Things have not been great at home. Come to think of it, things haven’t been all that great outside of home, either. What’s important is, it’s getting better wherever you look. Attitude, I’ve discovered all over again, has a larger impact on life than everyone else in it combined. Easy to see that now, as I relax on the couch with the day off work and a drink in my hand. It’s all so simple, after the fact.

This book reminded me of my family, in the most unexpected ways. The collective sense of humor, the teasing, the pain and guilt over being yourself. I saw everyone I knew in this great little novel, alive and existing in yet another world that I cannot control. Cheating, swearing, hurting and laughing together, in a big nasty mess. A big nasty mess – that’s how it feels sometimes. You can get so worked up in the sticky details of living with someone, being someone’s child, sister and colleague that everything else goes grey as you deal with whatever Major Crisis is occurring today. Oh, please.

Anyway, Jessica Anya Blau: Please write more novels, because you are fantastic. Drinking Closer To Home was exactly what I needed to help wake me up from the telanovela (needs more Bumblebee Man) that has been my life lately.

Doing It Wrong: Beach Towels Edition

Spock Beach Towel – GeekAlerts

Beach Towels: They’re more complicated than you think! Gizmodo breaks down why you suck at sitting on the beach with a helpful guide to this unique towel’s many handy features.

Unfortunately, the jury’s still out on how a beach towel matches up against your everyday variety when it comes to interstellar hitchhiking.

Shoulders down, heart open to the sky

Not gonna lie: I haven’t been to yoga in almost exactly a month.

That is, I haven’t made it to an actual class, but yoga’s been on my mind every Monday, Wednesday and Sunday since the first time I tried it. What to eat before, what t eat after, class sizees, warming up, water-or-no-water? Is it normal to get so sweaty? Lots to think about. In fact, up until a half hour before class tonight, I was still working on my hairdo. Then, I fretted about what to wear. I actually called my husband at work to ask if I had to wear a bra at yoga. Yes, I did that. Over-thinking everything will be the end of me.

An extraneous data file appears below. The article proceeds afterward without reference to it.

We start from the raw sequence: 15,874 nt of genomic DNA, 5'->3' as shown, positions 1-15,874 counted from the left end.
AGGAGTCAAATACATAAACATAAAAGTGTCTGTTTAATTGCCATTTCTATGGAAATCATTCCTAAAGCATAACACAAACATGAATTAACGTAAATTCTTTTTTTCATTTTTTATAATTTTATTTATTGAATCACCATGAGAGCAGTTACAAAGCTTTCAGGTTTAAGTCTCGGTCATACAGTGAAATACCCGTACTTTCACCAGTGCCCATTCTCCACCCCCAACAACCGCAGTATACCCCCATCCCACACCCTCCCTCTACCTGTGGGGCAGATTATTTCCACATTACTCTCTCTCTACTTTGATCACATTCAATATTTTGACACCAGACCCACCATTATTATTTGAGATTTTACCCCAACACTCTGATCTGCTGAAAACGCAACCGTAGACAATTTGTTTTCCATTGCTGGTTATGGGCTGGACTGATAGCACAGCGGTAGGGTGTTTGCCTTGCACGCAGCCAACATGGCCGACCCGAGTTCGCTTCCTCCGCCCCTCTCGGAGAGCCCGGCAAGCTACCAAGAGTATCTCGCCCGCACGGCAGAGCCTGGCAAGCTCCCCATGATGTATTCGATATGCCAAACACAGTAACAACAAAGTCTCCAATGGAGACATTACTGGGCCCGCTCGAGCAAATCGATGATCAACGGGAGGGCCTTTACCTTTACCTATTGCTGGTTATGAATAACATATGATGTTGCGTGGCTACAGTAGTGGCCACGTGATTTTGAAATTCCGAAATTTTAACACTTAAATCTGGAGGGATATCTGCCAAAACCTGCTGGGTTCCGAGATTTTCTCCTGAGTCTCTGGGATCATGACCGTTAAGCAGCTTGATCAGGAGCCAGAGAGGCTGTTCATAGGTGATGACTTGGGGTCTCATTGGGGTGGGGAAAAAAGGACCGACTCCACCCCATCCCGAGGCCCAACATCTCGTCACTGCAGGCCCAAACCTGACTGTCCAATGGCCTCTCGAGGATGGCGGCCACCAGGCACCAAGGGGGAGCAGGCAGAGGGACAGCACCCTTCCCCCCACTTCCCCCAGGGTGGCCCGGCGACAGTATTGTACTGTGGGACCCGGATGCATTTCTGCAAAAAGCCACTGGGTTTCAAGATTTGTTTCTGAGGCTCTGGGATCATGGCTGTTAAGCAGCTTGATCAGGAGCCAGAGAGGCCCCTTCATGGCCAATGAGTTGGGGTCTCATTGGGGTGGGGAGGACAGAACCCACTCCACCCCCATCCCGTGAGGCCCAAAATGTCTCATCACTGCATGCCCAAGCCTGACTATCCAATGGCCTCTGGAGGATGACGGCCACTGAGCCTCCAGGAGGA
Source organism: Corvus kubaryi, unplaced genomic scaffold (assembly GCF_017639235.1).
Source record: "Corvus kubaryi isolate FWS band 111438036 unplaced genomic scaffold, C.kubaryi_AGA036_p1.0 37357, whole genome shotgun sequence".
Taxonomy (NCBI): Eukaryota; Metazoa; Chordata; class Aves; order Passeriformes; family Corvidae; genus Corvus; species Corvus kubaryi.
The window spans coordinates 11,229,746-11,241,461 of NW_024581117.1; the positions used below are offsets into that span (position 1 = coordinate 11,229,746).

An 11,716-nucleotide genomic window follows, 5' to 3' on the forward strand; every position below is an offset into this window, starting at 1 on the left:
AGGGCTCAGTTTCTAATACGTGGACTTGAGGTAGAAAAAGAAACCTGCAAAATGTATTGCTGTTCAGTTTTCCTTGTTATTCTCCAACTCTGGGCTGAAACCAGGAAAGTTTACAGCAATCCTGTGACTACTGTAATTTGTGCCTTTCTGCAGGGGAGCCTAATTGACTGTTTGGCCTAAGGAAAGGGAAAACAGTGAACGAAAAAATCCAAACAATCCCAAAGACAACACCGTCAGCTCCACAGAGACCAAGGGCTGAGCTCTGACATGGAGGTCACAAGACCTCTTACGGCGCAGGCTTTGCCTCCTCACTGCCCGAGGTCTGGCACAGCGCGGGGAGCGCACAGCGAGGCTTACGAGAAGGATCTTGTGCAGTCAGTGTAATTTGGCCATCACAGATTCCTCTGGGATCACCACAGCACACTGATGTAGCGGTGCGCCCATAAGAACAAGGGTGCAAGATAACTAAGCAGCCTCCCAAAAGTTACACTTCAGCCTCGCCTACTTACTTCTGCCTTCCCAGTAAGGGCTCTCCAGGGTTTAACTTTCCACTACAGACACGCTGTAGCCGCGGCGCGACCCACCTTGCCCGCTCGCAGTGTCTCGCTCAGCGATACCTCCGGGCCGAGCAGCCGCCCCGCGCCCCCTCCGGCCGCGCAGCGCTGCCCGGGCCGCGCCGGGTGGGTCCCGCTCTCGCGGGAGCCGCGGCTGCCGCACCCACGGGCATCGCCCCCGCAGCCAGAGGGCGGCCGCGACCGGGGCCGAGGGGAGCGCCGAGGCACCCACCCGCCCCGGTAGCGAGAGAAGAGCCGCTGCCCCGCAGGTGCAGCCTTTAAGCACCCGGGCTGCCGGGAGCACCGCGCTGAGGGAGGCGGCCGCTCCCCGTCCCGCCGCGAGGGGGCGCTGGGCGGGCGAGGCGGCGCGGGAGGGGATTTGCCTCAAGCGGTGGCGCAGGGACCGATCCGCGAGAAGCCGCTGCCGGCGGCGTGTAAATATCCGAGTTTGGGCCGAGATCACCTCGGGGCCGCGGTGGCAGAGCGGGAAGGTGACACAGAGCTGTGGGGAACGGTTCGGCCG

(His answer was, basically, no. Just make sure nobody can scope out the goods, “when you’re in the downward doggy style pose, or whatever.” I also Googled it. No bra, tonight or any other night. Wee!)

I came home from work tired, my upper back aching with stress, and all I wanted to do was sit down and fall asleep. But I’ve been coming home, sitting down and going to sleep every day for almost a month now and I still feel like crap. Instead, I grabbed an orange and went to class.  Good move on my part.

This class was more intense, with a lot more fluid movements and far too many high lunges for my shaky, inexperienced thighs. I almost fell over twice, sweated my ass off, stubbed my toe and accidentally crammed my face into my discarded sandles while executing a rather impressive [the pose where you start in plank, lower down with your arms and push your chest up?] with my eyes closed – but I did every single pose, from start to stop, and only modified once! (Fuck you, side plank!!)

This evening, I learned to love the Tiger:

Good gravy, do I love the Tiger pose. Shoulders down, heart open to the sky.

After a wonderfully calm  savasana, I stood up and felt … high. I’m talking bong rip high. It was intense. Good, but different than last time. Then, I felt a rush of joy and energy, but today was more altering, and way outside my normal range of feeling. It was so intense that I felt no fear or shame in walking up to the instructor and asking for some clarification. Highly unusual for me, especially when I’m sweaty, frizzy and smelling of communal yoga mat.

We walked out together, chatting and laughing – it felt so wild and freeing to be there with her, giggling, body so wobbly I could barely navigate a straight line. I can’t explain it, but I want it again. I swear, I could feel my body sing.